Choi builds two-shot lead at Jamie Farr
SYLVANIA, Ohio – Na Yeon Choi is looking forward to the weekend. So is Paula Creamer, but for an entirely different reason.
Choi followed an opening 7-under 64 with a 67 on Friday in the second round of the Jamie Farr Owens Corning Classic to forge a two-stroke lead. She’ll be chasing her third career victory.
Creamer, winner of the Farr two years ago, struggled to a 73 and missed the cut. That meant a weekend away from the pain associated with playing with her surgically repaired left thumb.
“I’m very disappointed in how I played but it’s two more rounds under my belt,” she said. “I’m getting used to getting out there and there’s some things I need to work on. It’s just the hard part is being able to work on them.”
Still rehabbing after having the ligament damage repaired in her thumb, Creamer has played in the last three tournaments.
“Probably three in a row is too much coming out at first,” she said. “But I feel like I have an obligation. I love coming to this golf course and the fans ... you don’t want to miss that.”
While Creamer tries to find some answers before next week’s U.S. Women’s Open at Oakmont, Choi continued to ride a wave of confidence.
She missed her first LPGA cut in more than 2 1/2 years last week at the LPGA Championship. Angry at herself, she discarded her putter and got a new one. As a result, she’s needed just 53 putts in 36 holes while getting to 11-under 131. She doubled her first-round lead.
“I had confidence out there with my friend Inbee Park,” she said, speaking of her fellow South Korean. “We enjoyed it. No bogeys today, so I feel perfect.”
They’ll also play together for the third straight day in the final pairing on Saturday.
Park shot a 66, Christina Kim had a 67 and Alena Sharp a 68 to share second place at 9-under 133.
Park three-putted for a bogey at the 16th hole, then turned around and holed a 20-yard bunker shot for eagle at the 17th.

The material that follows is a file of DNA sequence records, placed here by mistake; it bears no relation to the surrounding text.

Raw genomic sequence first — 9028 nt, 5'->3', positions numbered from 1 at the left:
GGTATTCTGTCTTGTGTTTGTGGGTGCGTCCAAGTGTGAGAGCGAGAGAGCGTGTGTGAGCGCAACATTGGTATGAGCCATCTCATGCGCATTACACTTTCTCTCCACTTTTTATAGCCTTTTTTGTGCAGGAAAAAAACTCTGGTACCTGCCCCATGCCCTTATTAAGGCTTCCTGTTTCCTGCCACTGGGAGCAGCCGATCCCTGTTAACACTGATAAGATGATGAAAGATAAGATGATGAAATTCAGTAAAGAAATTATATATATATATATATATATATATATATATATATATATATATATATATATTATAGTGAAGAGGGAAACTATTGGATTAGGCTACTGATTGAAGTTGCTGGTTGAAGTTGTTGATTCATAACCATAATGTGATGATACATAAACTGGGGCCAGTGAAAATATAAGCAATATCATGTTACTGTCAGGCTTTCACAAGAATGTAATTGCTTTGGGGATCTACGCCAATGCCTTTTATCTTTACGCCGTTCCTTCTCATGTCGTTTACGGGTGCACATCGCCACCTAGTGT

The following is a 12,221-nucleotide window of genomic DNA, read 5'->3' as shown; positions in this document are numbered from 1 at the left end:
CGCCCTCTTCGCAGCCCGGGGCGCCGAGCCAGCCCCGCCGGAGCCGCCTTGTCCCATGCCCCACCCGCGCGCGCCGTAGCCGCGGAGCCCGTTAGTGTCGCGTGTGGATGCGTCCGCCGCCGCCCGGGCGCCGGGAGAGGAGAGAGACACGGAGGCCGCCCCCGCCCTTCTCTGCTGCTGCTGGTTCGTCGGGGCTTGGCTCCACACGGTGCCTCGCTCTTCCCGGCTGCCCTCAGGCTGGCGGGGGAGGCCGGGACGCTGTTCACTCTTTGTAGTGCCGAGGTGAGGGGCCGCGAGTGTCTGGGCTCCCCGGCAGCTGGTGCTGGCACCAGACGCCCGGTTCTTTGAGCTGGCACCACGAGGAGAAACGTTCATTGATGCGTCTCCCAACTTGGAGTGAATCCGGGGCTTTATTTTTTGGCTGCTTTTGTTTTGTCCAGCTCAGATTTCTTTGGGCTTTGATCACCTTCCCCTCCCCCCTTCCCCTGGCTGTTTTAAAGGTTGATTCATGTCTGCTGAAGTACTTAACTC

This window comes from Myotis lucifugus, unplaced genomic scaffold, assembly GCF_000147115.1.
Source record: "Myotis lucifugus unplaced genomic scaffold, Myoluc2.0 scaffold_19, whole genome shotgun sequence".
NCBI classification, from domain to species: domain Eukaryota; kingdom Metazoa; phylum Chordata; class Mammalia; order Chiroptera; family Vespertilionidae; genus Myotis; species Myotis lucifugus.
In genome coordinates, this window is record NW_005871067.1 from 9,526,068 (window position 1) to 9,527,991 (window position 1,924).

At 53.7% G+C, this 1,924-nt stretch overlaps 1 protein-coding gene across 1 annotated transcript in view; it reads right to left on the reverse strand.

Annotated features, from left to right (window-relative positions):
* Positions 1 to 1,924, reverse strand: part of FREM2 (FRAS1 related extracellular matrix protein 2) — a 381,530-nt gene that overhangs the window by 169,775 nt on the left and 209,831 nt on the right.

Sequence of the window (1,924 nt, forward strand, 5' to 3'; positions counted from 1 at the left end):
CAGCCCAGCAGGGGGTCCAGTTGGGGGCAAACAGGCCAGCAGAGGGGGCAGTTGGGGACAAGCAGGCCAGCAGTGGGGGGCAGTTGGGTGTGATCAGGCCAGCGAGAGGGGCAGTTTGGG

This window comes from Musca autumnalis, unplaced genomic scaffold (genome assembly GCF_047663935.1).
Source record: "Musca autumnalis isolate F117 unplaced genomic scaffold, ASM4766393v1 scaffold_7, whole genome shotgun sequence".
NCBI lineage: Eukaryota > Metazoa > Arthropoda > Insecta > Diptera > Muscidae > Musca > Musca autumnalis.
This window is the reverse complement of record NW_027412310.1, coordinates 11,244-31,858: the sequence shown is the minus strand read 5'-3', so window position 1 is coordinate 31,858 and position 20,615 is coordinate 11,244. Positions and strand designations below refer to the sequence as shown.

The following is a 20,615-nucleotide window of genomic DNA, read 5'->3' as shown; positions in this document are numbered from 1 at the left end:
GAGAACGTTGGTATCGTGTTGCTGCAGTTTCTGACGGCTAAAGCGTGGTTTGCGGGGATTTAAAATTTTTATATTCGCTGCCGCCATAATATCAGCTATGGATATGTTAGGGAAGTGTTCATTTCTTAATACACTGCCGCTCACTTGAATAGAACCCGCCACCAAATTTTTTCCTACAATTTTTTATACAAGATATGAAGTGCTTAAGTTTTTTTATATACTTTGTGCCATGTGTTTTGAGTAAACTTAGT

“I was a little disappointed (with the bogey) but that eagle just washed that away,” she said. “It gave me a lot of confidence going into the weekend that I’m that much closer to the leader.”
Kim has had an erratic year since her book detailing tour life – “Swinging From My Heels” – came out. She said that every player who’s read it has said good things to her. She also said she’s not paying attention to sales figures.
“My publishers aren’t calling and saying, ‘This is the biggest mistake of our lives,’ so that’s a positive,” she said with a laugh.
Sharp has never finished better than seventh in her 4 1/2 years on tour. As a result, she’s not used to seeing her name on the leaderboard.
“I was a little nervous today,” the Canadian said. “I just wanted to get out and get started. Then I got into the way I felt yesterday – just really relaxed. I’m happy with the way my game is going into the weekend. I like my position.”
Kristy McPherson holed a 60-degree wedge from 75 yards on the 18th hole for an eagle and a 68 to lead a pack of six players at 136.
“It’s always nice when you don’t have to putt on the last hole,” she said.
Joining her at 136 were Song-Hee Kim (66), In-Kyung Kim (66), Beatriz Recari (67), Stacy Prammanasudh (67) and Stacy Lewis (69). Lewis, who was born in Toledo, was supported by a large number of fans and relatives wearing “Lew Crew” T-shirts.
Defending champ Eunjung Yi had a 68 and was eight shots back.
Creamer, whose No. 1 backer is the tournament sponsor, was going to stay in Toledo to tune up for the Open. She was trying to forget her injury.
“I’m trying not to dwell on my thumb as much,” she said. “I do have some thumb problems but you just have to work through them.”